For the Timothy family, acceptance and adaptation is just a way of life - but mam Clare is all too aware that’s not the case for everyone, and this Autism Acceptance Week she has made an impassioned plea for society to do better.

Clare lives in County Durham with her husband Matt, who was diagnosed as autistic at the age of 42, and their children Scarlett, 13, and Dylan, 10, who are also autistic.

Acceptance is just a way of life for us – I am outnumbered three to one at home. I am the one who is having to adapt all the time. Dylan always jokes that I am the odd one out’.

Since Scarlett was diagnosed autistic at the age of seven, Clare said her own understanding and awareness of autism has grown, and she now wants more people to broaden their understanding of autism and neurodiversity.

One key problem, she said, is that people still perpetuate unhelpful and inaccurate stereotypes. One common myth, for example, is that autistic people cannot display empathy.

“People can say really unhelpful things, such as ‘Autistic people have no empathy’. Yet my daughter Scarlett is so loving,” she said. “We need to get away from those stereotypes.”

So, in line with Autism Acceptance Week, Clare wants people to be unafraid to ask questions or to admit when they might have got something wrong.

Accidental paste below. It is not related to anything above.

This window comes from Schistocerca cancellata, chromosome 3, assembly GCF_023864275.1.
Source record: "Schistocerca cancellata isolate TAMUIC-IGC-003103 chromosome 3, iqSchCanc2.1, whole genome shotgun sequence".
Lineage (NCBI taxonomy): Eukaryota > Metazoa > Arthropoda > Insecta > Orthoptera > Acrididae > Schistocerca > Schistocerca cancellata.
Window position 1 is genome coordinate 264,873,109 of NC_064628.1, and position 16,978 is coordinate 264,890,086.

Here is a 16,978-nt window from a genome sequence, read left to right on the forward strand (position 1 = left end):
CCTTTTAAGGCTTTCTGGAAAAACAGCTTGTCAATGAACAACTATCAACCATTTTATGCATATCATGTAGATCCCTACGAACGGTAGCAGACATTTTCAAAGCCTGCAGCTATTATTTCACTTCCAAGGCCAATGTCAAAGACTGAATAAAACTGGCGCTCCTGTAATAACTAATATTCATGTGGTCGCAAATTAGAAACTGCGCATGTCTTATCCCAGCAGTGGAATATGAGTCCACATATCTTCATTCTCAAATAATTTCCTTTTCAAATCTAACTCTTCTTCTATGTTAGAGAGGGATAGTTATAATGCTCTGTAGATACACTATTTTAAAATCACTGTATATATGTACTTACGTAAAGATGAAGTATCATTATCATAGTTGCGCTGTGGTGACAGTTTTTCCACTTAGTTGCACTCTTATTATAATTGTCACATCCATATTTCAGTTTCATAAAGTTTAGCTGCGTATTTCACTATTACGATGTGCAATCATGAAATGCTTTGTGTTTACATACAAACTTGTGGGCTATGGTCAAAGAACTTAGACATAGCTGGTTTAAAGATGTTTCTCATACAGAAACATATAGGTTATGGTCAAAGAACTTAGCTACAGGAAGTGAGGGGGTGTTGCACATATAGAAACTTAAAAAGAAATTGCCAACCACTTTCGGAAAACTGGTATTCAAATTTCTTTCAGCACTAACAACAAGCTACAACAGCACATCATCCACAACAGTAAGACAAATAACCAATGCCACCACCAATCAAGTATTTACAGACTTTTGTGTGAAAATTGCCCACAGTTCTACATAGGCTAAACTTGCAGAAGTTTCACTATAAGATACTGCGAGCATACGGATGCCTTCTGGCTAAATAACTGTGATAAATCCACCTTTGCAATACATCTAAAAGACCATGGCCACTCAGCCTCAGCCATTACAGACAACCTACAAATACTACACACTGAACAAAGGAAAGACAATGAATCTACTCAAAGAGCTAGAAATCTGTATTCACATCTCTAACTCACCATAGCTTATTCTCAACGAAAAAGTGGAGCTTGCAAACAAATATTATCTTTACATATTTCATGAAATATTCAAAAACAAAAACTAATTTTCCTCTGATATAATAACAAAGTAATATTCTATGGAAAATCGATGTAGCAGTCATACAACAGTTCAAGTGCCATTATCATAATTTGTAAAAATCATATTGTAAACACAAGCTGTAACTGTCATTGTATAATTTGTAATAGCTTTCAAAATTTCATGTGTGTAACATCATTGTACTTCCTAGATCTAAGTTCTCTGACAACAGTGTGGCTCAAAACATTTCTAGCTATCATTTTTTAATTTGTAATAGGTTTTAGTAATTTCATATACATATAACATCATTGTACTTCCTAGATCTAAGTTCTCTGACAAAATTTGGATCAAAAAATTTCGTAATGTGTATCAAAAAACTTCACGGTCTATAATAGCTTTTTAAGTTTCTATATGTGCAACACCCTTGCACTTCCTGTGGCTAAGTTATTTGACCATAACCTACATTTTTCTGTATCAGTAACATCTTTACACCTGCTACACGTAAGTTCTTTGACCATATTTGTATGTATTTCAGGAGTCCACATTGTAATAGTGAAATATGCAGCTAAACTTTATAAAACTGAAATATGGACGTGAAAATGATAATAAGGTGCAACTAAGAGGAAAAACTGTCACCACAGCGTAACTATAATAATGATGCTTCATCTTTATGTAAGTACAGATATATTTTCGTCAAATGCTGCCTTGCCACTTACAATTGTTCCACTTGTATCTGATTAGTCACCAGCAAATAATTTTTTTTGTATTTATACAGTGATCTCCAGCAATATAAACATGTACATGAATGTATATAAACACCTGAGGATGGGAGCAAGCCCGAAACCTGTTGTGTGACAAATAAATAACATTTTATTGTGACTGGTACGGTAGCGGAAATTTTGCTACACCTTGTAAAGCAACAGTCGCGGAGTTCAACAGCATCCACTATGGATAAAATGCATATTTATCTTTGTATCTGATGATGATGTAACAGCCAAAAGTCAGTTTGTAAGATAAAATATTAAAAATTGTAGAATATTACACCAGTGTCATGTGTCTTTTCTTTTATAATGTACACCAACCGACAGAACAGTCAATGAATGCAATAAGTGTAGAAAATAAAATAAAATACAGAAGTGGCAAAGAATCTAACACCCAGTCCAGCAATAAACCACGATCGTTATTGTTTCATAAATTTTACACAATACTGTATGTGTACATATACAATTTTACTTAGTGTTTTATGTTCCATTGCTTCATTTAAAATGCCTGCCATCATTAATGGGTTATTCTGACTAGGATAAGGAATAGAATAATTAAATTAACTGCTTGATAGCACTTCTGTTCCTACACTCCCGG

“It’s just about trying,” she said. “People can make mistakes and that is okay. As parents we get things wrong all the time, but I just have to hold my hands up and say ’I got that wrong, sorry’. 

“My children seek those honest qualities in people and by admitting that I don’t always get everything right, even as their mam, it empowers them.”

Recently Clare and Matt were asked to join ITV’s Diversity Panel and she now offers advice and feedback to the broadcaster on stories relating to neurodiversity, as well as the correct use of language.

Clare said this has given her confidence that, by the time Dylan and Scarlett enter the world of work, companies and organisations will be more accepting of people who may need some form of additional support.

And, while she knows it may be a long way off, Clare said her ultimate goal is for her children to grow up in a world where autism is simply accepted on neutral terms.

“I’m on a bit of a crusade. For my children, I want being autistic to be like having asthma or eczema or anything else you might come across.

“Because autism isn’t always obvious people sometimes don’t think of how disabling it can be. I always say to people, ‘Imagine you’re talking about someone in a wheelchair and making adaptations for them’. It really hits home for people when they think of it in that way.”

Find out more about Autism Acceptance Week